William in Frankenstein

Instructor: Clayton Tarr

Clayton has taught college English and has a PhD in literature.

In this lesson, we will examine the character of William in Mary Shelley's Frankenstein. We will explore William's importance to the narrative and speculate on his role as a child in Romantic literature.

William as a Character

In Mary Shelley's Frankenstein, the title family is the 'most distinguished' family in Geneva, Switzerland. There are three boys: Victor, Ernest, and William. The family eventually adopts Elizabeth, who is either a cousin or a gypsy child, depending on the edition of the novel. Victor is the oldest boy. He goes off to university and leaves his family behind. Ernest is quiet (spoiler alert: he's the only one who survives). Finally, William is the youngest child. He is a favorite of the family, especially Victor, and he is precocious and pretty clearly spoiled.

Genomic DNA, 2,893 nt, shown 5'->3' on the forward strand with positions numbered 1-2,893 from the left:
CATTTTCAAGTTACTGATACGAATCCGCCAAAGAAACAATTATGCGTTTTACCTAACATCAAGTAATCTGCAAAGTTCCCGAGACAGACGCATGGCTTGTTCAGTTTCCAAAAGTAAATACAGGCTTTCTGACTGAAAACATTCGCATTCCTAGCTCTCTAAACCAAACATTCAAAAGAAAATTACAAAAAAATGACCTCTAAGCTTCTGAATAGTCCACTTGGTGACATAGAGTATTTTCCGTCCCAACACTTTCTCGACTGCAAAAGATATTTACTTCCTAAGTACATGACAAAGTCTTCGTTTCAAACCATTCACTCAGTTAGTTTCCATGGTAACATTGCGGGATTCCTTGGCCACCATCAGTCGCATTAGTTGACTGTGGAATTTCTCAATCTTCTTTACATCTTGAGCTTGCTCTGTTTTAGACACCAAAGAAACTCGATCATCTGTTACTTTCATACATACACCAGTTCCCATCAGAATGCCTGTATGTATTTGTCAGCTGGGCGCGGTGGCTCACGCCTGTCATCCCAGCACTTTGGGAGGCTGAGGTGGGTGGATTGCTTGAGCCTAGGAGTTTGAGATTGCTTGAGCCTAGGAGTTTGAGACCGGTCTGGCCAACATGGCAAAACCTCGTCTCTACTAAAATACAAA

The Creature's Birth

When Victor is at university, he becomes obsessed with bringing dead matter back to life, probably through the process of galvanism, which entails using electricity to stimulate matter. He gathers materials for his experiments and brings his creature to life. However, Victor is horrified at the appearance of the creature and runs away. The creature awakens to find that he is alone. He also runs away and eventually finds shelter in some woods where he learns language and customs by spying on an isolated family. When he tries to make contact, they shun him, and he is again alone in the world, abandoned by his parental-figure, Victor. It is shortly after this point that the creature coincidentally meets young William Frankenstein.

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